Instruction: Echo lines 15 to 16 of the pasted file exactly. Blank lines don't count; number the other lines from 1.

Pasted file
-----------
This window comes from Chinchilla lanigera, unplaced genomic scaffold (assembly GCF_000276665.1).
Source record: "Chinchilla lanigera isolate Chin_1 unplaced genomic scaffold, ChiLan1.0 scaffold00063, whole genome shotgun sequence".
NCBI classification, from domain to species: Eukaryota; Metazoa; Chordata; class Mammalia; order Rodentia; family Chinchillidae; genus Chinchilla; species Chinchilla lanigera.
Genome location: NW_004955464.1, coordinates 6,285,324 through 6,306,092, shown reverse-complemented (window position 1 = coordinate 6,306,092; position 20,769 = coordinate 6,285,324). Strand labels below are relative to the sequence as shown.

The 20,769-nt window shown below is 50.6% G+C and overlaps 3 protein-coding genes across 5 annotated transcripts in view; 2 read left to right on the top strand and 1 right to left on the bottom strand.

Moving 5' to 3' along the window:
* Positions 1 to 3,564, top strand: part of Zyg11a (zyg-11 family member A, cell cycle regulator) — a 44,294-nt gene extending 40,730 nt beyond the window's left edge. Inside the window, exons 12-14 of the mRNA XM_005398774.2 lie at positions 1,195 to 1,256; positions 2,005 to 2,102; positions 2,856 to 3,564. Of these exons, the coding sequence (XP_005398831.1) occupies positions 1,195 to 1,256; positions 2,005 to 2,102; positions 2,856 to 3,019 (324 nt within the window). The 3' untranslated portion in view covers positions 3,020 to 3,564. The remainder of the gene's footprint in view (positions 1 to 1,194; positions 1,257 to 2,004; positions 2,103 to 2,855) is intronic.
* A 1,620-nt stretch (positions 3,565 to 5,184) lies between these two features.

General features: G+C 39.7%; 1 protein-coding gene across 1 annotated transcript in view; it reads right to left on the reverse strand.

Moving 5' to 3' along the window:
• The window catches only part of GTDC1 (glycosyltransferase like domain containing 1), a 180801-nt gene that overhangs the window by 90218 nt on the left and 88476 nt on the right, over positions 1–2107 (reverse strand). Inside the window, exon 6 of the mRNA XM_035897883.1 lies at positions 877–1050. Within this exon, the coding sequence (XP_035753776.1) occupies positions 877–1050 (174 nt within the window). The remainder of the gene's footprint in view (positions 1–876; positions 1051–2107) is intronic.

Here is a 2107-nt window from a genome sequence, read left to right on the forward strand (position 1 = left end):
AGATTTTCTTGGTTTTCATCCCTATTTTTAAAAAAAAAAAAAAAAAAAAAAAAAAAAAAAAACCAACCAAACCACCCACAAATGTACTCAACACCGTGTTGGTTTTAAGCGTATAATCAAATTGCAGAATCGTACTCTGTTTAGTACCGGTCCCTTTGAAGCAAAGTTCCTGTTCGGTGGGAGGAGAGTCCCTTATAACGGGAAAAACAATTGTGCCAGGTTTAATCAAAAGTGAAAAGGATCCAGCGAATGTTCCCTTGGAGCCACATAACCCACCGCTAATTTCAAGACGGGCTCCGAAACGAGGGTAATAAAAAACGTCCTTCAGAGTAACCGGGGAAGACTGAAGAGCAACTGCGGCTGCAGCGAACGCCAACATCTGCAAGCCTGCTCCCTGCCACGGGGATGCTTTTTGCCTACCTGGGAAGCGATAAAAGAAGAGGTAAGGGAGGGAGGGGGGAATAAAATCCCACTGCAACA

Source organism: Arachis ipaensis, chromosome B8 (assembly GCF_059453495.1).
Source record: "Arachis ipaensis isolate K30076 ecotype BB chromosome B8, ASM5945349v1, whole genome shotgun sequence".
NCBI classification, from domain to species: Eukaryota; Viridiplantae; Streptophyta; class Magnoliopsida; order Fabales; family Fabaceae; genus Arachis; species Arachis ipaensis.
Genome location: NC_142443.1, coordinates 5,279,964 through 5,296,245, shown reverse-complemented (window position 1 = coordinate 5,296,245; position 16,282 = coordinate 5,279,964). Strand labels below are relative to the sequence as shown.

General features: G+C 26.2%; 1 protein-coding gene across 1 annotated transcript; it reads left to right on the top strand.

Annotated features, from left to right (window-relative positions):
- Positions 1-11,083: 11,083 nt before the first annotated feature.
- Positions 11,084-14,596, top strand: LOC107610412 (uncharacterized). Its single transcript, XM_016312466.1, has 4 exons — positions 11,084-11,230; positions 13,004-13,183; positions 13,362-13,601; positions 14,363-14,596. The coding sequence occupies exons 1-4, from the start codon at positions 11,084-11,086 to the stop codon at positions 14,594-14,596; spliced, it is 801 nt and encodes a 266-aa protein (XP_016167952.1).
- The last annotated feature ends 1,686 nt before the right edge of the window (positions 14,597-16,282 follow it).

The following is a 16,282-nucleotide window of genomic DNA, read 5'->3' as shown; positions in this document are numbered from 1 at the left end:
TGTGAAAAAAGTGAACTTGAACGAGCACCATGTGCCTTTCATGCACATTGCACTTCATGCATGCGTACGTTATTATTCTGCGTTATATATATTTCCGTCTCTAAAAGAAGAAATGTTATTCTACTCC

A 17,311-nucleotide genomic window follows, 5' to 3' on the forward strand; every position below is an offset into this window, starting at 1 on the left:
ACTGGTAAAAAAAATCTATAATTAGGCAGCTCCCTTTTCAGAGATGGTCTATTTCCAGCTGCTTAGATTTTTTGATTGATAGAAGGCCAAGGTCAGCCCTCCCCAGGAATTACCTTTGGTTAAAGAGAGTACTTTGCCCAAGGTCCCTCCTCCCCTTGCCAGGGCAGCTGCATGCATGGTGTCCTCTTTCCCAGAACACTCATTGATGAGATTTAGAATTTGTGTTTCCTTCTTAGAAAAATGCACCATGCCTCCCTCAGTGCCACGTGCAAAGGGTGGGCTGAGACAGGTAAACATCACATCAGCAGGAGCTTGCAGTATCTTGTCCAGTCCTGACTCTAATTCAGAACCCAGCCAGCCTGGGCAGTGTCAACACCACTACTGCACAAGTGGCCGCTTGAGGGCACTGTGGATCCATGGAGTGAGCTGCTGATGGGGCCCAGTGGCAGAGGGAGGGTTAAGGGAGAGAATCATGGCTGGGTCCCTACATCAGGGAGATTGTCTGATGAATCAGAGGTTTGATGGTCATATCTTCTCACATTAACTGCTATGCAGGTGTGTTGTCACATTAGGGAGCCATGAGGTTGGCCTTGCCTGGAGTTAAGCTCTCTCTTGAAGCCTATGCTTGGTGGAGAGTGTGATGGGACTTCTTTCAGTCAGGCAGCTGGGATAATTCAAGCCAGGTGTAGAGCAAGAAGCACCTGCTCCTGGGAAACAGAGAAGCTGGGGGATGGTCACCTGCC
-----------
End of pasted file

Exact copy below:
Source record: "Arachis ipaensis isolate K30076 ecotype BB chromosome B8, ASM5945349v1, whole genome shotgun sequence".
NCBI classification, from domain to species: Eukaryota; Viridiplantae; Streptophyta; class Magnoliopsida; order Fabales; family Fabaceae; genus Arachis; species Arachis ipaensis.